Recently, enhanced imaging techniques have been utilized to identify glioblastoma multiforme (GBM) brain tumors. The output from these techniques has been termed the tumor "cellularity" index (CI) and provides significantly greater accuracy in distinguishing brain tumor from normal tissue than traditional imaging measures. The CI tumor signal was noted to be 10-fold greater than conventional imaging measures.
Increasing Gleason score correlates with loss of normal gland formation, loss of peripheral gland tubular structure, and increased cellularity. Therefore, we make the following hypothesis: CI will correlate with higher tumor grade based on Gleason score and will provide significantly greater accuracy in discriminating aggressive tumor from benign and indolent lesions when compared to current imaging techniques.
Based on its prior ability to discriminate between brain tumors and adjacent normal tissue with high accuracy and high signal to noise, we hypothesize that the CI will perform similarly in prostate tissue. We propose a non-invasive (without endorectal coil or IV contrast), rapid imaging test based on these procedures. Our goal in this proposal is to test whether that objective is feasible.
Impact: (1) Potentially permit a low-cost, accurate, rapid (15 minutes) non-invasive screening test. (2) We imagine a yearly screening test similar to a mammogram, whereby a patient would undergo a brief, noninvasive imaging test yielding accurate noninvasive information about a person's likelihood of cancer. (3) Our proposed techniques could be used to appropriately triage men to active surveillance, US/MR targeted biopsies and/or focal therapy while minimizing overtreatment and associated complications such as impotence and incontinence. (4) An imaging biomarker with a strong signal such as the one proposed may be translated into guidance of targeted biopsies and targeted therapies. A recent study showed that targeted therapy using MR-guidance achieved the trifecta of a disease free phenotype at 1 year without incontinence or impotence in 90% of their examined patients. These procedures could make such interventions more focal and complication-free. (5) These techniques could also prove relevant for the early detection of other solid organs tumors.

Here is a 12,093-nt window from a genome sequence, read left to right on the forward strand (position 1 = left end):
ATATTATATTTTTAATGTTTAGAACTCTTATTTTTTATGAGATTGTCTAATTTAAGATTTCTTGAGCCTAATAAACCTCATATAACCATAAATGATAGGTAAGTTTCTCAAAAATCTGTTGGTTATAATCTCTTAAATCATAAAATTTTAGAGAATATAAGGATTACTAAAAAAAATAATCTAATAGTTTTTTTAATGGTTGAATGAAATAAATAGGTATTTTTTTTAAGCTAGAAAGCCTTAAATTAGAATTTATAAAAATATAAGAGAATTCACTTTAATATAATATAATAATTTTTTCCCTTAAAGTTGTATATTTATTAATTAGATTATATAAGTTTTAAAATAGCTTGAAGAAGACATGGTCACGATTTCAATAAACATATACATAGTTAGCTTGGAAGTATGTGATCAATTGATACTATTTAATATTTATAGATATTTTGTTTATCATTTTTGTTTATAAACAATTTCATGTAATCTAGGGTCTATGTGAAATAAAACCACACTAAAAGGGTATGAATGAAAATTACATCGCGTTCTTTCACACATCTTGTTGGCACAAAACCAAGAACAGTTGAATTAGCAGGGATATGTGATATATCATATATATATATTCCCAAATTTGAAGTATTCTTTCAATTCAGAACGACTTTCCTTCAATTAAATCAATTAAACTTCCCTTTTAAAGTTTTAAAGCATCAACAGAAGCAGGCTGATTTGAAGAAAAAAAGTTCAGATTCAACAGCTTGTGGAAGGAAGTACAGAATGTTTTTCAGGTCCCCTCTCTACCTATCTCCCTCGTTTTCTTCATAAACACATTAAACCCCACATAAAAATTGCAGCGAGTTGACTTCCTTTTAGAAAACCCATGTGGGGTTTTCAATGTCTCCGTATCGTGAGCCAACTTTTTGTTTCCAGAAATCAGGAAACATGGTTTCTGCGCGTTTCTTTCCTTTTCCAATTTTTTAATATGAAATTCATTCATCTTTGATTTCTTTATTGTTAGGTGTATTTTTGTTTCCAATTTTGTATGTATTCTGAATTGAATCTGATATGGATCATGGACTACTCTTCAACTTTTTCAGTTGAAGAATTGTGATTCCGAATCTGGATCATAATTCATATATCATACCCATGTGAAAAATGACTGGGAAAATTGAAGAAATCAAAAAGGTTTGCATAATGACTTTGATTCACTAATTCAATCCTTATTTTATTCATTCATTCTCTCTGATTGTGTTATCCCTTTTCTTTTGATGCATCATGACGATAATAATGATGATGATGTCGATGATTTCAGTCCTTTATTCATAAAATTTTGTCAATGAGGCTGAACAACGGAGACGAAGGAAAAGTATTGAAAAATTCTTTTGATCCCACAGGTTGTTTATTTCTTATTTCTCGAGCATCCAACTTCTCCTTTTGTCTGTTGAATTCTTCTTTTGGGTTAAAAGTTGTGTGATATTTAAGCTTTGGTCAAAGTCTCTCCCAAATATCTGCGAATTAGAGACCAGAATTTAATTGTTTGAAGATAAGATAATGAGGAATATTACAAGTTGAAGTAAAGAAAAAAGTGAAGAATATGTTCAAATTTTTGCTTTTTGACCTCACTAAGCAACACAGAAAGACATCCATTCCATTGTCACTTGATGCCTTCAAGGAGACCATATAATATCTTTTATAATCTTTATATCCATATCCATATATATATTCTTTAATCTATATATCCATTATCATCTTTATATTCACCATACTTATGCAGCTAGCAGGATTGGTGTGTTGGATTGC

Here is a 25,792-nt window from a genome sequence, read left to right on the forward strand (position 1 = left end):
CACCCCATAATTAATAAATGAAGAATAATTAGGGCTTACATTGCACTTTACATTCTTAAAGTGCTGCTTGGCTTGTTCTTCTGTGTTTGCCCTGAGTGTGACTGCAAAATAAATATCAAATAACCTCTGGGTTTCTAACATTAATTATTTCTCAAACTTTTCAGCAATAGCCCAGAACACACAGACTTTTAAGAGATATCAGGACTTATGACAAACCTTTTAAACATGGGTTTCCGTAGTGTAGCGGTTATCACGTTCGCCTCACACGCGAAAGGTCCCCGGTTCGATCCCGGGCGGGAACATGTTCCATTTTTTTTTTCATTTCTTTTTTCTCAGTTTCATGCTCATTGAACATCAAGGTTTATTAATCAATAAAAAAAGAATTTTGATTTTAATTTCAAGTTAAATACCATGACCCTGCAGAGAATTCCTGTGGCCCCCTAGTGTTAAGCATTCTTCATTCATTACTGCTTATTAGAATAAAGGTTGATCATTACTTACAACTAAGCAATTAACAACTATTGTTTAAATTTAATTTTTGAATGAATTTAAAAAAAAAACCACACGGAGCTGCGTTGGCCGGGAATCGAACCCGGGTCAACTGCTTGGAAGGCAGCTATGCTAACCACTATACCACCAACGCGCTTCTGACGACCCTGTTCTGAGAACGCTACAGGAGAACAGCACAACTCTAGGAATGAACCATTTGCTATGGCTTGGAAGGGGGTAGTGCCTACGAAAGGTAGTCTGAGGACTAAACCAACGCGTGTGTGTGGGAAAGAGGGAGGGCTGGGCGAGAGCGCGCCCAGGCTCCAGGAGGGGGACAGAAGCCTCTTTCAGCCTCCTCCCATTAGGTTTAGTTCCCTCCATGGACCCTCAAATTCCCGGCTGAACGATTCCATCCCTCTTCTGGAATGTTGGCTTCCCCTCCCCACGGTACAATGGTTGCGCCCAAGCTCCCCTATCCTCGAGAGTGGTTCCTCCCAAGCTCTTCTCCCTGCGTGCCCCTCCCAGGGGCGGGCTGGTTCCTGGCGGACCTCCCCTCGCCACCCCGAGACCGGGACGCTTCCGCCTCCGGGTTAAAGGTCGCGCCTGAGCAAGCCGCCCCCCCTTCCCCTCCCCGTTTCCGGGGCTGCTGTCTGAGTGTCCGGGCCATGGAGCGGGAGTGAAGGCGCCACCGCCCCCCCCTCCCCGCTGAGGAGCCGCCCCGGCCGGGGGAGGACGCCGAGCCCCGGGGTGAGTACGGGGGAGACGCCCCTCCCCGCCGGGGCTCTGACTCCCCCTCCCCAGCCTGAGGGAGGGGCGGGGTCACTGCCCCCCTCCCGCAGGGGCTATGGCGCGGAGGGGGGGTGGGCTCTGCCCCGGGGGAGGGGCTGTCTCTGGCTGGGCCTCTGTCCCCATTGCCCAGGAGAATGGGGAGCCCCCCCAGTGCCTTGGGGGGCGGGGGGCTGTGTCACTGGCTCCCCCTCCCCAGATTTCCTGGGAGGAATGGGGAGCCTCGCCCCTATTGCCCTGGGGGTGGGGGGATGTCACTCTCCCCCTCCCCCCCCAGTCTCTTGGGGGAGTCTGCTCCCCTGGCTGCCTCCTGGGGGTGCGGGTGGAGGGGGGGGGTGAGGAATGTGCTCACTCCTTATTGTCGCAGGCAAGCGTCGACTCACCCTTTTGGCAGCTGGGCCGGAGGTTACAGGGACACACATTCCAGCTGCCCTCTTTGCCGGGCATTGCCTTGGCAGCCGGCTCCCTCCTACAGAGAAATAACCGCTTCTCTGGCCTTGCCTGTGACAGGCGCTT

Ultimately, this proposed imaging test could be used to screen all males above a certain age who are at risk for prostate cancer. The benefit of a rapid, non-invasive imaging screening test is as follows: Early detection of prostate cancer with more options for conservative management including watchful waiting or more aggressive therapy including prostatectomy and regional treatment. If successful, this study will validate the feasibility of such a test; future studies will need to determine the precise efficacy in large populations.